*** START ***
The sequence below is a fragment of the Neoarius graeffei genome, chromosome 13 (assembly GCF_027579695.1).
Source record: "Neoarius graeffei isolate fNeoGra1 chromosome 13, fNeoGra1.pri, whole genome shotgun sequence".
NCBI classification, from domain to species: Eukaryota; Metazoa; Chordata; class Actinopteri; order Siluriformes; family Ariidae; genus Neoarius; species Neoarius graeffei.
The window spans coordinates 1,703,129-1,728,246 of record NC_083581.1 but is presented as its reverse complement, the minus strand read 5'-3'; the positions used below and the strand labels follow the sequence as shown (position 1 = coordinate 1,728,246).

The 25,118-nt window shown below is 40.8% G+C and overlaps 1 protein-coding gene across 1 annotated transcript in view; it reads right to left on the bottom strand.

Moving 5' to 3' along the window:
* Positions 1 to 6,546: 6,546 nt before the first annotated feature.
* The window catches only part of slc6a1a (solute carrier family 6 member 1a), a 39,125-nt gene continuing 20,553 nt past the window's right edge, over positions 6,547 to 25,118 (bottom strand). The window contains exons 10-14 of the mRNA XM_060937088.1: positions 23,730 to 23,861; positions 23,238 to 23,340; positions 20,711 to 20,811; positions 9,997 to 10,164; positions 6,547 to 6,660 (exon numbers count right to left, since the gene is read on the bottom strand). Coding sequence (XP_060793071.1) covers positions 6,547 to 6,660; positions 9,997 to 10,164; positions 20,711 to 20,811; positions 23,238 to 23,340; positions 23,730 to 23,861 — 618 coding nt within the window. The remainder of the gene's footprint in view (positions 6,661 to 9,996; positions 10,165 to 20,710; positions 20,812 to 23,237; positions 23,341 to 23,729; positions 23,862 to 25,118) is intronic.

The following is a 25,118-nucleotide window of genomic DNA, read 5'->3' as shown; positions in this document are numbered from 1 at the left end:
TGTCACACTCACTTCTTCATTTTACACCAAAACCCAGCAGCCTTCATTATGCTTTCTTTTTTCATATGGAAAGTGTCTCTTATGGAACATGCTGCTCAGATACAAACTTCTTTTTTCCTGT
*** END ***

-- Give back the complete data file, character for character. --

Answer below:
The sequence below is a fragment of the Neoarius graeffei genome, chromosome 13 (assembly GCF_027579695.1).
Source record: "Neoarius graeffei isolate fNeoGra1 chromosome 13, fNeoGra1.pri, whole genome shotgun sequence".
NCBI classification, from domain to species: Eukaryota; Metazoa; Chordata; class Actinopteri; order Siluriformes; family Ariidae; genus Neoarius; species Neoarius graeffei.
The window spans coordinates 1,703,129-1,728,246 of record NC_083581.1 but is presented as its reverse complement, the minus strand read 5'-3'; the positions used below and the strand labels follow the sequence as shown (position 1 = coordinate 1,728,246).

The 25,118-nt window shown below is 40.8% G+C and overlaps 1 protein-coding gene across 1 annotated transcript in view; it reads right to left on the bottom strand.

Moving 5' to 3' along the window:
* Positions 1 to 6,546: 6,546 nt before the first annotated feature.
* The window catches only part of slc6a1a (solute carrier family 6 member 1a), a 39,125-nt gene continuing 20,553 nt past the window's right edge, over positions 6,547 to 25,118 (bottom strand). The window contains exons 10-14 of the mRNA XM_060937088.1: positions 23,730 to 23,861; positions 23,238 to 23,340; positions 20,711 to 20,811; positions 9,997 to 10,164; positions 6,547 to 6,660 (exon numbers count right to left, since the gene is read on the bottom strand). Coding sequence (XP_060793071.1) covers positions 6,547 to 6,660; positions 9,997 to 10,164; positions 20,711 to 20,811; positions 23,238 to 23,340; positions 23,730 to 23,861 — 618 coding nt within the window. The remainder of the gene's footprint in view (positions 6,661 to 9,996; positions 10,165 to 20,710; positions 20,812 to 23,237; positions 23,341 to 23,729; positions 23,862 to 25,118) is intronic.

The following is a 25,118-nucleotide window of genomic DNA, read 5'->3' as shown; positions in this document are numbered from 1 at the left end:
TGTCACACTCACTTCTTCATTTTACACCAAAACCCAGCAGCCTTCATTATGCTTTCTTTTTTCATATGGAAAGTGTCTCTTATGGAACATGCTGCTCAGATACAAACTTCTTTTTTCCTGT